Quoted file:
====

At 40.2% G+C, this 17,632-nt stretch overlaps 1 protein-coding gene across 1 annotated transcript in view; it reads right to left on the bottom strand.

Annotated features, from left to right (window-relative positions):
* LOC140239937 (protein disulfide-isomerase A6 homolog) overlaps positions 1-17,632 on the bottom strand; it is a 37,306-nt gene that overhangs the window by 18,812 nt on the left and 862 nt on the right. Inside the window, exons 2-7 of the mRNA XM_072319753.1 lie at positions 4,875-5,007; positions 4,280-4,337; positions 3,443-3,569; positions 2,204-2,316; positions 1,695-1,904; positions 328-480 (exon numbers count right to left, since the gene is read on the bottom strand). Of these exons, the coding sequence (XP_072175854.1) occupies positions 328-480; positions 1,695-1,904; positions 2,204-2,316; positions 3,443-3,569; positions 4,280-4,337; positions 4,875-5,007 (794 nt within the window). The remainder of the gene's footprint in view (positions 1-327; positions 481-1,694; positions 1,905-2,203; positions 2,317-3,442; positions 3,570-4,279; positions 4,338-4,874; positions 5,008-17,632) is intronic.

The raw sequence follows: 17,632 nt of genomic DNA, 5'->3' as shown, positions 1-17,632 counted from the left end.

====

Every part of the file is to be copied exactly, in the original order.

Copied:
At 40.2% G+C, this 17,632-nt stretch overlaps 1 protein-coding gene across 1 annotated transcript in view; it reads right to left on the bottom strand.

Annotated features, from left to right (window-relative positions):
* LOC140239937 (protein disulfide-isomerase A6 homolog) overlaps positions 1-17,632 on the bottom strand; it is a 37,306-nt gene that overhangs the window by 18,812 nt on the left and 862 nt on the right. Inside the window, exons 2-7 of the mRNA XM_072319753.1 lie at positions 4,875-5,007; positions 4,280-4,337; positions 3,443-3,569; positions 2,204-2,316; positions 1,695-1,904; positions 328-480 (exon numbers count right to left, since the gene is read on the bottom strand). Of these exons, the coding sequence (XP_072175854.1) occupies positions 328-480; positions 1,695-1,904; positions 2,204-2,316; positions 3,443-3,569; positions 4,280-4,337; positions 4,875-5,007 (794 nt within the window). The remainder of the gene's footprint in view (positions 1-327; positions 481-1,694; positions 1,905-2,203; positions 2,317-3,442; positions 3,570-4,279; positions 4,338-4,874; positions 5,008-17,632) is intronic.

The raw sequence follows: 17,632 nt of genomic DNA, 5'->3' as shown, positions 1-17,632 counted from the left end.